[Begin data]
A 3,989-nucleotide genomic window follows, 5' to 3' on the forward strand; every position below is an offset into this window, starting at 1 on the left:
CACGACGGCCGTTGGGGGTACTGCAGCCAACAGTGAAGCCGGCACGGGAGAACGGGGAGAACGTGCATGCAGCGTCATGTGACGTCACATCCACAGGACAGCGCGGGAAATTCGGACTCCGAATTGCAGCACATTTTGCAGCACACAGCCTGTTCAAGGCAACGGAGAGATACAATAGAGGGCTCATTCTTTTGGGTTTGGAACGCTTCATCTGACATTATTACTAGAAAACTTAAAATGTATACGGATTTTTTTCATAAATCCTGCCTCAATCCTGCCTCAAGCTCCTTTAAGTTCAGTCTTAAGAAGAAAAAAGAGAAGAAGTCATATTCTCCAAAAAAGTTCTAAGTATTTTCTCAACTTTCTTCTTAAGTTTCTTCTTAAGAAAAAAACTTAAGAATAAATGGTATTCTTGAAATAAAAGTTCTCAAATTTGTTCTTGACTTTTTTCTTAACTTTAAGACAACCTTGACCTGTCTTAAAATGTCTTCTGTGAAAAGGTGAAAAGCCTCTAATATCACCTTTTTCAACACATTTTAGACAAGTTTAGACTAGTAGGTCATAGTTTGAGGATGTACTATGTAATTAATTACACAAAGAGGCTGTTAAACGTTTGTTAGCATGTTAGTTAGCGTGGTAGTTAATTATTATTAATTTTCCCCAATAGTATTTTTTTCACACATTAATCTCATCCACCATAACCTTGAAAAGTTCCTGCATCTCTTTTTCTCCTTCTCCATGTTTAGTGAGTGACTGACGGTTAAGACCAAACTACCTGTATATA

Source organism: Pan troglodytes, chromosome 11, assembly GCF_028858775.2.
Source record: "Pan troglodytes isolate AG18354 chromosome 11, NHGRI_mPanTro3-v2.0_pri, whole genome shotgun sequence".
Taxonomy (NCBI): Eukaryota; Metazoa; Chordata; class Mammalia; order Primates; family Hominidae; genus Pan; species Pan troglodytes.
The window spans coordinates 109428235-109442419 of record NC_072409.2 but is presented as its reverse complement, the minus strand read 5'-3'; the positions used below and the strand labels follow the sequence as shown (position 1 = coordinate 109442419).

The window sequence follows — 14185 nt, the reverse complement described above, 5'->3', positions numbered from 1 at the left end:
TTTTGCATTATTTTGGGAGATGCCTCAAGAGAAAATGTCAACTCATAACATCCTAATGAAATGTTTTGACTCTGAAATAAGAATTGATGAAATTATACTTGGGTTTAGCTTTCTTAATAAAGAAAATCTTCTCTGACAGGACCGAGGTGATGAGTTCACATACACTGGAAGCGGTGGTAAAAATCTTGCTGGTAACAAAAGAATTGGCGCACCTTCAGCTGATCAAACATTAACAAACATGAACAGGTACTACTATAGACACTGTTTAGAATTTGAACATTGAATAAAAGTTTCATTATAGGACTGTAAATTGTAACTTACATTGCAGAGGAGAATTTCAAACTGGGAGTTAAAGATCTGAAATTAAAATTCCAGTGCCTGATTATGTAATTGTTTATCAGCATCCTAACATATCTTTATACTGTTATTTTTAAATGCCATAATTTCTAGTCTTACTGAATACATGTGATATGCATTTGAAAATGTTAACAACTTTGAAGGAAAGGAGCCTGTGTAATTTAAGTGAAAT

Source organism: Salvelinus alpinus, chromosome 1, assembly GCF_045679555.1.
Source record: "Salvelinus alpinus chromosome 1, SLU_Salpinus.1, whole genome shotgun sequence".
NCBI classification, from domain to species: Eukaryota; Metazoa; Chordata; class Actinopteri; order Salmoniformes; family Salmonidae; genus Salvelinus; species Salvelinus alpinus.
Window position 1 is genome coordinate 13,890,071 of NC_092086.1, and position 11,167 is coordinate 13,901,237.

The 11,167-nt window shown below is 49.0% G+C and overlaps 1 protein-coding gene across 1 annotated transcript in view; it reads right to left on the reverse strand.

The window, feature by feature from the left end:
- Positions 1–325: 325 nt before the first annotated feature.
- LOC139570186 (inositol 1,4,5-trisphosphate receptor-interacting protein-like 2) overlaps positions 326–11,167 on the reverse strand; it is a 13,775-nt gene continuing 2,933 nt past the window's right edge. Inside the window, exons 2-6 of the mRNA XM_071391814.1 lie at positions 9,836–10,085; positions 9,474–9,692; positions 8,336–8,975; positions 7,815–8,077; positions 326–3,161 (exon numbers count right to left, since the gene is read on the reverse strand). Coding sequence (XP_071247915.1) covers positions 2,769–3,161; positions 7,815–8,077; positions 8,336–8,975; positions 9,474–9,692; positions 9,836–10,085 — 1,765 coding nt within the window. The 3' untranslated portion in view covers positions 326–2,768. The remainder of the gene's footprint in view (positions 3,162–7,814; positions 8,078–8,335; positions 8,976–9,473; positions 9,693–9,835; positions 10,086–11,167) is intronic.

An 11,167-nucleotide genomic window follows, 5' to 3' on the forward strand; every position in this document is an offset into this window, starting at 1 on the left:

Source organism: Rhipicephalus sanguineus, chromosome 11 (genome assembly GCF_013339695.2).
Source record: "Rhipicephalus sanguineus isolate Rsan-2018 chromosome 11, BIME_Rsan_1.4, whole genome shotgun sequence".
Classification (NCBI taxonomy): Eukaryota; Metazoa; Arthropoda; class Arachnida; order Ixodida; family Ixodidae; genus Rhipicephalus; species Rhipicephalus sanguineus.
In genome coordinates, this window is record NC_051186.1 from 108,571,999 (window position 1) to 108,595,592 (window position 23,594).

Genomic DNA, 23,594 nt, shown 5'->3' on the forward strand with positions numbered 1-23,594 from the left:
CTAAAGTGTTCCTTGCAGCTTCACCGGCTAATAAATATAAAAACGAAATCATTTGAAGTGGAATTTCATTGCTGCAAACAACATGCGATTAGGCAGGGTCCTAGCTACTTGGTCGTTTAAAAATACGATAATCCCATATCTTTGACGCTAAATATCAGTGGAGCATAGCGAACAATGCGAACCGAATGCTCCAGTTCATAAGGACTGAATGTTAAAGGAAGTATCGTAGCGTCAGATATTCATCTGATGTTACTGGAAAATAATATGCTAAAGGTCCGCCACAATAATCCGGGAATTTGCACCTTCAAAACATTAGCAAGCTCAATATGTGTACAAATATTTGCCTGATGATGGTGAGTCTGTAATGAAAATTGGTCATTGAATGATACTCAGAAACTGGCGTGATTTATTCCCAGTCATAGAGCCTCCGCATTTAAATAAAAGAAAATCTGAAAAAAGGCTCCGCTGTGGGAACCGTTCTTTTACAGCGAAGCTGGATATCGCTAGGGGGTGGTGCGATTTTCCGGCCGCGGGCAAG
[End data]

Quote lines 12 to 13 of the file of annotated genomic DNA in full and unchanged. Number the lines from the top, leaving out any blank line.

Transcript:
Window position 1 is genome coordinate 13,890,071 of NC_092086.1, and position 11,167 is coordinate 13,901,237.

The 11,167-nt window shown below is 49.0% G+C and overlaps 1 protein-coding gene across 1 annotated transcript in view; it reads right to left on the reverse strand.